By Bill Minor
Eight U.S. senators, most of them younger than our Thad Cochran, have signaled they’ve had enough of the supposed “most deliberative body in the world” and are retiring next year. Not Thaddeus. At least, not so far.
In a surprise, conservative Democrat Max Baucus of Montana last week announced he wouldn’t seek re-election, giving up the powerful chairmanship of the Senate Finance Committee. Baucus is 71. Thad is 75 and will be 76 in December.
Both Baucus and Cochran have six terms under their belt. Both seemed to have a perfectly safe seat, especially Cochran.
The Montanan however wanted to let the folks back home know well in advance that he won’t be on the ballot next November.
The rumor mill down here has been grinding overtime that this is Thad’s last term.
So far, however, he’s done nothing to stop it. Nor has he indicated that he might pull another Trent Lott trick – be reelected and then suddenly quit in midterm.
But the GOP’s expected handoff of the Lott seat in 2004 from Haley Barbour to Chip Pickering was embarrassingly fumbled, winding up in the hands of Roger Wicker, then occupying the First District House seat.
Turns out that Chipper, thought to be a family values poster-boy, had feet of clay: A divorce from his wife, Leisha, then a quiet big-dollar settlement of Leisha’s alienation of affection lawsuit against a woman Chip had been seeing in Washington, whose family owns a big cellular phone company.
There’s more: Chipper doesn’t wind up in the poor house, but is scooped up by the state’s biggest lobbying firm that has the cell phone business as a major client.
One thing is for sure: A hungry pack of Republican officeholders down here are eager to grab Cochran’s seat, perhaps the choicest plum in state politics.
Among the hungriest is Secretary of State Delbert Hosemann, with State Auditor Stacey Pickering close behind. Still others say Rep. Gregg Harper is in the hunt.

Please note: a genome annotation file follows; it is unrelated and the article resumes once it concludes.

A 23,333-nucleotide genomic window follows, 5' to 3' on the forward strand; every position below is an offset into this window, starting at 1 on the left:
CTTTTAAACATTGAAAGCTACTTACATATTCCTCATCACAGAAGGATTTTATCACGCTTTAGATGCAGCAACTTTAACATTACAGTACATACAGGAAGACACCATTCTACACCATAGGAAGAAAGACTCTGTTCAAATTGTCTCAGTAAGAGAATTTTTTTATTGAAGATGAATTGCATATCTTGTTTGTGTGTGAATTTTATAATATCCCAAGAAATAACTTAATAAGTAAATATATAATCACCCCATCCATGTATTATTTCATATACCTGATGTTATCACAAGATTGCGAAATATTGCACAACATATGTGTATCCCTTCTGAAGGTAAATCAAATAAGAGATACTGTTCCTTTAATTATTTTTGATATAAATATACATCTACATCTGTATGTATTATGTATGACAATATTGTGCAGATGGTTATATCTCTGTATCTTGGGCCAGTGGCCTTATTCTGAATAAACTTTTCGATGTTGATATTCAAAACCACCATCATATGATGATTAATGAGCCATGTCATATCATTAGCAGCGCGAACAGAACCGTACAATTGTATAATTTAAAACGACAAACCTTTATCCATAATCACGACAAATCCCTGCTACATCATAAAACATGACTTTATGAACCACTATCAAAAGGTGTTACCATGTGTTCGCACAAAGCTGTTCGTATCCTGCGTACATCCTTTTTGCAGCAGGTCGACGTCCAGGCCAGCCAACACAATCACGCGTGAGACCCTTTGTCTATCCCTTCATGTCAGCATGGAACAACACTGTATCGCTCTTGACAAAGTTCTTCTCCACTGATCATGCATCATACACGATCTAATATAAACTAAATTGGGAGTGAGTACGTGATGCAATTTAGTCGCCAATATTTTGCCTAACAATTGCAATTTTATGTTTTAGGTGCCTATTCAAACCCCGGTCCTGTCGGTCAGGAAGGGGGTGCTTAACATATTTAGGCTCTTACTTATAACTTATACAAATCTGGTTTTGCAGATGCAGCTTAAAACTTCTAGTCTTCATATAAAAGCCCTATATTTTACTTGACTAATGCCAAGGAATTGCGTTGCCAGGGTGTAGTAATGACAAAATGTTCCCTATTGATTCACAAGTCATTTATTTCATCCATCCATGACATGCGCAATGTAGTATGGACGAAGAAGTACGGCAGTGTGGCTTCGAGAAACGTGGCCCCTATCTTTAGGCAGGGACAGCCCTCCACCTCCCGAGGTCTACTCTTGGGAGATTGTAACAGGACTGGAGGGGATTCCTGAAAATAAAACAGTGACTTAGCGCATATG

After eight years in the House, Cochran in 1978 succeeded retiring Democratic Sen. Jim Eastland, winning the seat in what many called a fluke because Charles Evers, running as an independent, siphoned off much of the black vote that normally goes to Democrats.
Maybe influenced by circumstances of his election, Cochran started his Senate career as more of a moderate than he has been in later years.
Even William Winter, then fresh from his term as governor, made little dent in Cochran’s popularity when in 1984 he ill-advisedly opposed Thad’s reelection.
That race marked the last threat Mississippi Democrats have been able to mount against Cochran.
After Trent in 1988 moved from the House to the Senate junior senator seat, Cochran resumed his intramural battle with the ambitious Trent over federal judgeships, Republican leadership posts and occasionally, legislation.
Lott, who had outmaneuvered Cochran to become Senate Majority Leader, was booted from his post in December, 2002, after earlier praising Sen. Strom Thurmond’s segregationist stance in the 1948 Dixiecrat bolt movement.
Then Lott mysteriously announced he would resign his Senate seat one year after his reelection in 2006.
With Lott no longer his sparring partner, Cochran seems to have lost interest in political combat, particularly since Democrats won Senate control in 2008 and 2012 and there’s little prospect they’ll lose it in 2014.
Cochran no longer veers from the party line laid down by Sen. Mitch McConnell of Kentucky even though he is older and has gathered a wealth of wisdom shaped by a Deep South perspective McConnell doesn’t have.
Back a few years ago, Cochran admitted “I don’t have any long range plans.” A lot of political observers back here are wondering again what he means by that statement.
Syndicated columnist BILL MINOR has covered Mississippi politics since 1947. Contact him through Ed Inman at email@example.com.